Matthew Plummer, recently named managing partner at Blalock Walters, one of the most established and largest law firms in the Sarasota-Bradenton region, prefers face-to-face communication over email.
Despite the 26 attorneys and other staffers, Plummer maintains an open-door policy and is known office-wide for employees regularly coming to talk with him — so much so a colleague bought him a deli take-a-number ticket dispenser as a joke that now sits in his office.
The "next" nature of the dispenser, while funny, also belies one of Plummer's primary focuses in his new role, which he took on in November: to keep up the firm’s sense of culture and camaraderie, one employee/attorney at a time. (Plummer replaced longtime firm executive Jonathan Fleece, now president and CEO of Sarasota-based Tidewell Hospice, in the managing partner role.)
To maintain the firm’s culture, the focus is on helping employees meet their professional development goals along with emphasizing the firm’s multifaceted corporate wellbeing program. Plummer also seeks to simultaneously maintain Blalock Walters’ steady growth in clients and new business, what he calls "smart growth" at the firm, which dates back 90 years. The firm posted $11.3 million in revenue in 2017, up 9.7% over $10.3 million in 2016.
“I want us all to work as a team because we’re stronger as a group.” — Matthew Plummer, managing partner, Blalock Walters
He says the firm has been adding a least one attorney a year, and practice areas where he sees growth potential include health care, employment and local government. Geographically, the firm has grown by opening an office in Sarasota. The firm has five attorneys in Sarasota now, and doubled its office space there in 2018 to about 3,000 square feet. “Sarasota has been a great initiative,” Plummer says
There’s a possibility of additional physical offices ahead, Plummer says, but the firm will also look to expand its presence without adding brick-and-mortar offices.
Blalock Walters has some size advantages in its growth strategy, such as having more manpower than smaller firms, Plummer says. On the flip side, it has more overhead and operational challenges than a small firm. “A lot comes down to communication,” he says, emphasizing the importance of hearing the needs of the firm’s employees and reacting to them.
Competition for business the firm faces varies by practice group. The firm’s corporate health care group competes with firms on a more regional level, for example. “I feel like we’re in a nice area,” Plummer says. “We have a very high skill set, but we’re able to compete with smaller firms, too.”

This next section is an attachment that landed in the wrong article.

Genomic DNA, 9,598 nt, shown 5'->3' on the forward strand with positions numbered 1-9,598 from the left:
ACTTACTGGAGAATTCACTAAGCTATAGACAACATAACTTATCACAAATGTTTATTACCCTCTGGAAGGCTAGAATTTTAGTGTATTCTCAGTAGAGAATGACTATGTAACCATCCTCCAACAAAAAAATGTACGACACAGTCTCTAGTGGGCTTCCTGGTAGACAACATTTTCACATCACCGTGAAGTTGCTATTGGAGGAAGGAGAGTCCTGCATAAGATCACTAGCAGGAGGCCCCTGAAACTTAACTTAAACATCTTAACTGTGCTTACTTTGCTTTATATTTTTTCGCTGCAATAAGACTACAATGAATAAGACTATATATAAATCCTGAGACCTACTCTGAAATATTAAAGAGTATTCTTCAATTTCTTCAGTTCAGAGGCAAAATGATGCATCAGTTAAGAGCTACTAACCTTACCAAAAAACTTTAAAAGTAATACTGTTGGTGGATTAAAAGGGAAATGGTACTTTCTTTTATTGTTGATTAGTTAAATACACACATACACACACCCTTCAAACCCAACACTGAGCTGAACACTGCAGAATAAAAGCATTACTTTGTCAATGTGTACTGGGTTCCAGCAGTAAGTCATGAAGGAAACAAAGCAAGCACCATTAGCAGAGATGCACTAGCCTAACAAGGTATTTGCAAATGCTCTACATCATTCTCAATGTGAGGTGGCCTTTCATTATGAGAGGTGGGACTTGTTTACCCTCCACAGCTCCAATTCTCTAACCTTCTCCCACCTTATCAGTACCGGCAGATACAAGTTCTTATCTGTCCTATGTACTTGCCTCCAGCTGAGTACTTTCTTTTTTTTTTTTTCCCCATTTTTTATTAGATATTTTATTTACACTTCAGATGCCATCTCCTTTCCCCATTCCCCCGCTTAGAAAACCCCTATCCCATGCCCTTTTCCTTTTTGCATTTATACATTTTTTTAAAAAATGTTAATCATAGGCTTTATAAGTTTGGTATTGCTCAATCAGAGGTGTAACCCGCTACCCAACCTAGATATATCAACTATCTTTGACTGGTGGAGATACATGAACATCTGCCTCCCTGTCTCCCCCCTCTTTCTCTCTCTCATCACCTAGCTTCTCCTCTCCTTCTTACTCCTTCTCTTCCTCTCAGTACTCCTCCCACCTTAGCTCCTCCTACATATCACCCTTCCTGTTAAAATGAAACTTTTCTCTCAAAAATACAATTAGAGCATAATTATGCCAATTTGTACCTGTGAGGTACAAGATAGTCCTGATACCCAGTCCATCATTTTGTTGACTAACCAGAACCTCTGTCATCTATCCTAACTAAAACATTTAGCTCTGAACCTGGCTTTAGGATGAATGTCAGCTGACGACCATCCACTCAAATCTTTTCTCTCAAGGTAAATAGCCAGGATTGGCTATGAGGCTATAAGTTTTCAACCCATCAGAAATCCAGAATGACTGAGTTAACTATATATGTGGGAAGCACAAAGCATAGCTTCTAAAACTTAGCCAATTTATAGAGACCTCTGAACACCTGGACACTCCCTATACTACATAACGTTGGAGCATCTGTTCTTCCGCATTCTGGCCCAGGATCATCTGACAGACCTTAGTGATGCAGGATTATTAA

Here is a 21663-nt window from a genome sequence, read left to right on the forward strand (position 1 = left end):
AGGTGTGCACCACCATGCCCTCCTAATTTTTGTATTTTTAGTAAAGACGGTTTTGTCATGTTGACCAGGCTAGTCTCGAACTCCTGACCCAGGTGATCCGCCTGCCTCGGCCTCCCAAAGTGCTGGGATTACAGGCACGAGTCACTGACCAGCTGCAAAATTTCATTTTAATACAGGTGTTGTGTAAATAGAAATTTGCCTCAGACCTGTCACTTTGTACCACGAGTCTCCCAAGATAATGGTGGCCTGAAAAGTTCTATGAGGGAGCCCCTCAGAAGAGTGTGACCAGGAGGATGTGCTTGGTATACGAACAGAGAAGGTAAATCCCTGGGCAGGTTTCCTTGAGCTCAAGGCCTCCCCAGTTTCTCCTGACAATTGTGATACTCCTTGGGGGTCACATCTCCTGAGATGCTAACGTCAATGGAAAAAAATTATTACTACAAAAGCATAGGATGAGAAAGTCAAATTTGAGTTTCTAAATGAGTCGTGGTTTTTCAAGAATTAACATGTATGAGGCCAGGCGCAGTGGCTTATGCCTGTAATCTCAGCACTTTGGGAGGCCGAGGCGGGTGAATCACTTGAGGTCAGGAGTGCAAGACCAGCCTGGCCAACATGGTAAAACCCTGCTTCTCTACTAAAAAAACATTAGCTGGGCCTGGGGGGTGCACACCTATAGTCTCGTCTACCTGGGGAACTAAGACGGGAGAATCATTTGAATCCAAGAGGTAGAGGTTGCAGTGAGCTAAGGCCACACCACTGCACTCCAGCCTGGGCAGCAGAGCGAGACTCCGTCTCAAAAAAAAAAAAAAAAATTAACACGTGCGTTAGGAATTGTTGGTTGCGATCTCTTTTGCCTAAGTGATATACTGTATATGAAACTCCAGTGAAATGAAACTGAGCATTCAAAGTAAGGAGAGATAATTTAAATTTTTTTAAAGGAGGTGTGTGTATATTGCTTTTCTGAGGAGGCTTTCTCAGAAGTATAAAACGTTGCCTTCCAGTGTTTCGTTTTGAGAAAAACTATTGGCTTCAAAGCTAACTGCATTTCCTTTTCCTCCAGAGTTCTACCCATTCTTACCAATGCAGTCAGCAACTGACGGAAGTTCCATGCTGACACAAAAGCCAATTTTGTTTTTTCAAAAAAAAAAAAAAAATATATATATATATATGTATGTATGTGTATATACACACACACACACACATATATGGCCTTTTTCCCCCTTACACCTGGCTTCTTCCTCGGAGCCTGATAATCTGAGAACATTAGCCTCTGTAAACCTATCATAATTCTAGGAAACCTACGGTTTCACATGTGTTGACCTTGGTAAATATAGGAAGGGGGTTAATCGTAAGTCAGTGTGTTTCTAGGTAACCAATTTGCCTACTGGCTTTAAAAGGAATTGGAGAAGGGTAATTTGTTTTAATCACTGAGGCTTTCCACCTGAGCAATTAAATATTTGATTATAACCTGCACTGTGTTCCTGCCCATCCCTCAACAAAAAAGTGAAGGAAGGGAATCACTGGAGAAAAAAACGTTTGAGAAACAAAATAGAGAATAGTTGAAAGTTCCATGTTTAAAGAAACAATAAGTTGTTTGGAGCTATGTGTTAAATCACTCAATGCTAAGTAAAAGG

Along with growth, meanwhile, Plummer says it’s important to keep the culture of the firm strong. Some firms, he says, have siloed mentalities, and that’s not what he wants at Blalock Walters. “I want us all to work as a team because we’re stronger as a group,” Plummer says.
Blalock Walters has a mentor-mentee system that matches employees with a mentor who has a similar personality and interests. Plummer himself says he has two great sounding boards in firm principals Cliff Walters and Robert Blalock.
The firm’s corporate wellbeing program, dubbed Blalock Walters BeWell, isn’t just about exercise — although the firm does have a staircase in its Bradenton office with a plaque next to it that reads “Blalock Walters Fitness Room.” BeWell also includes community, career, financial and social wellbeing.
Through BeWell Blalock Walters, has brought in a financial advisor and a nutritionist to talk with employees; held group yoga classes; hosted a charity toy drive; and paid for 5Ks for employees who wanted to participate.
Employees have also gotten together to go to a Pirates spring training baseball game together, and one attorney, Plummer says, is working on setting up a laser tag outing for the firm’s departments. Employees get together regularly outside the office, too, and the firm holds monthly luncheons for staff and principal dinners and associate dinners two to three times a year.
Another key aspect of the firm’s culture is its professional development plans, PDPs. Each year, attorneys submit PDPs to their practice group leader and mentor. Plans include professional development opportunities such as continuing education classes, marketing plans and other goals. “Now we’re internally focusing on the growth of our attorneys,” Plummer says.
One of his own goals? Look at everyone’s professional development plan and have everyone meet his or her goals for the year. Plummer says, “If those people hit their goals, that means the firm was extremely successful.”